With the 2003 racing season just barely out of the box, Historic Sportscar Racing, Ltd. (HSR) members were presented the unique opportunity to be the first vintage–racing group to test–drive the new Barber Motorsports Park (BMP). Dubbed the Birmingham Historic Races, this short notice addendum to their schedule attracted only 120–plus entrants to scuff the virgin blacktop (this being the track’s third formal event), but the diminished numbers didn’t seem to curb the paddock’s overall enthusiasm.
Located within minutes of downtown, Birmingham, Alabama, BMP is the brainchild of ex–Alabama dairy entrepreneur, George W. Barber, Jr. His goal was to construct a motorcycle test track to compliment his new 141,000 sq. ft. Barber Museum to house his ever expanding collection of over 750 motorcycles representing 17 countries and 125 manufacturers (considered the largest collection in the U.S., if not the world). The new 141,000 sq. ft. building, which replaces the original museum that opened in 1995, will also feature (and rotate) Barber’s Lotus (believed to be the country’s largest), Ferrari and other invited collections to keep things fresh.
Barber, a former competitor in the Southeastern Region of the SCCA (amassing 63 first place wins), shrewdly hired prominent racecourse designer, Alan Wilson, and watched his initial vision expand into what we are enjoying today, a tight, technical and most challenging road circuit. Built to meet Federation Internationale de l’Automobile (FIA) and Federation Internationale de Motocyclisme (FIM) standards, the 2.3–mile, 15 turn, 45 foot wide course carved within 740 woodland acres, incorporates numerous elevation changes and switchbacks more resembling European F1 parameters than standard U.S. track configurations.
Beginning with Thursday’s important track orientation, the entrants for the menu of dash races, including the new USA GT Championship (Porsche 996 GT3R/RS, 996 Cup, 993 RSR and 993 Cup cars), Historic Stock Car Racing Association’s (HSCRA) race three and four, and two one–hour Rolex–enduros, began their four–day apprenticeship of the blacktop under varying sunny, cloudy, cold and wet conditions.
And as in past HSR events, the Klub Sport sponsored “All Porsche” shootout got the ball rolling as a very competitive selection of Stuttgart offspring put on a thrilling 10-lap show to close out Friday. Jim McCormick’s 911S was victorious after grabbing the lead on lap two and holding off the hard pressing 914’s of Bill Riddell and Terry Wolters to the checkered.
Practice and qualifying sessions occupied the majority of Saturday’s log as the participants continued to grapple with what many were referring to as “the great equalizer”, since everyone was basically on the same page learning the track’s characteristics and sweet spots. Saturday also witnessed Race #3 for rainbow livered stockers from the HSCRA with Lake Speed nailing a victory and setting the bar with a best time of 1:32.370. The event’s first lengthy contest, the Classic GT/Historic, Enduro concluded the day with a flying win by the 914 of Ron Zita, taking the checker over last year’s GT Endurance champions, Eric Bretzel (2nd) and John Bourassa (1st), who finished second and third, respectively on Saturday.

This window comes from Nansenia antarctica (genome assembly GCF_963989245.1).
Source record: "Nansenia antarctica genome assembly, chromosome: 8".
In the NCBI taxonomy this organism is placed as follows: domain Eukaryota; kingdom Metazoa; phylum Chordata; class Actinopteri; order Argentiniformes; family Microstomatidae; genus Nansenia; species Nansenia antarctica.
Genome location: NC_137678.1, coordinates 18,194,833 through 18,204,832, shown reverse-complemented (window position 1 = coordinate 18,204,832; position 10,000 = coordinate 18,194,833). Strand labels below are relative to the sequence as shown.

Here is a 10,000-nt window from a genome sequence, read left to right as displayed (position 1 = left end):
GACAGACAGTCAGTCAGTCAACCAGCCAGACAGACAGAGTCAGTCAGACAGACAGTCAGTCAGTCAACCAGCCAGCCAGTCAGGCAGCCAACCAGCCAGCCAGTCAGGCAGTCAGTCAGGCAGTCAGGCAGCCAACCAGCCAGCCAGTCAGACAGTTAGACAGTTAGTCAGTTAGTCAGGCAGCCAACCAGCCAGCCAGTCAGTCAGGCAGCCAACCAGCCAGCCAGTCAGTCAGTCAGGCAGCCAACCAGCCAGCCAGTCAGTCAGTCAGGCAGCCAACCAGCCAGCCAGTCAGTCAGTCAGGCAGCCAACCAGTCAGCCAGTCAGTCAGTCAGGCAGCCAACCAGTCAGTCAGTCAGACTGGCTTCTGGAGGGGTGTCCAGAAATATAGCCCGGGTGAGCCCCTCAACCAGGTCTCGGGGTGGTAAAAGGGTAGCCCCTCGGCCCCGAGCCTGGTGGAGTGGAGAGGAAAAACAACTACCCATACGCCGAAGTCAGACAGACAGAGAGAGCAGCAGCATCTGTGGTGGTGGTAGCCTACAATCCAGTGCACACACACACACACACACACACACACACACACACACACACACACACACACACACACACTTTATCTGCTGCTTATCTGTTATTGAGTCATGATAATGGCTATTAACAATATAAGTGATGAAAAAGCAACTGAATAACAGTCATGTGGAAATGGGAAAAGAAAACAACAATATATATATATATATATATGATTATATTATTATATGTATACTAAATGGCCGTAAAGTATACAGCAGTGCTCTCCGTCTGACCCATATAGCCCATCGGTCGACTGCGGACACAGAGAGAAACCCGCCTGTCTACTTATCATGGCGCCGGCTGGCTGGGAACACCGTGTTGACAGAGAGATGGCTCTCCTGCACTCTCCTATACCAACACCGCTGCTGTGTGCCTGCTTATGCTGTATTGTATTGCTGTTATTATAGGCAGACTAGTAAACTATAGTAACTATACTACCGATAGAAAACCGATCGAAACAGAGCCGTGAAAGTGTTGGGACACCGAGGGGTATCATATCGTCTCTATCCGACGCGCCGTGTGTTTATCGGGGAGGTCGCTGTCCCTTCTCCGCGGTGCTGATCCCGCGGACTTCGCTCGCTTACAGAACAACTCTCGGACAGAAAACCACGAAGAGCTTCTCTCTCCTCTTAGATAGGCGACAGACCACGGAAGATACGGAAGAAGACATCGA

With three days of hands–on studying behind them and a dry track underfoot, Sunday’s participants took the green with the following results: Rolex–Vintage enduro, Bob Snodgrass/Hurley Haywood’s 914–6 GTR; Group 7/9, Dale Phelon’s Mustang Trans Am, HSCRA Race #4, Lake Speed’s T–Bird repeating with an even faster 1:31.122; USA GT Feature, Bob Maloney’s Porsche GT3 RS; Group 5, Sean Ryan’s Camaro; Group 2/3, Bob Wagner’s Lotus 23C; GTP/Group C, Dennis Spencer/Richard Grupp’s Mazda Kudzu Rotary capitalizing on the Mazda’s quickness through the turns. A very jubilant Spencer noted that they “utilized a calculated strategy that the big guys wouldn’t have enough leg room to get up to speed.”
Superficially, the Barber Motorsports Park might be the period to a dream by a man who simply began collecting sports cars over a decade ago, but beneath the spectacular façade rests one of George Barber’s primary objectives to generate an improved, long–term economic impact to the Birmingham area. Barber’s attention to detail, ecological sensitivities and acute vision of sculpting the park’s terrain by redistributing the earth and rock within the park’s envelope not only creates a unique multi–tiered paddock and vast viewable arena for the spectators, but a stunning road course that fuses perfectly in its natural cradle. Add two million dollars worth of flowers, shrubs and trees to the volumes of praise from the HSR gang, and Barber undoubtedly will surpass all his goals with America’s newest and best purpose–built road course which is living up to the hype as, “the Augusta of race tracks.”......Walter Pietrowicz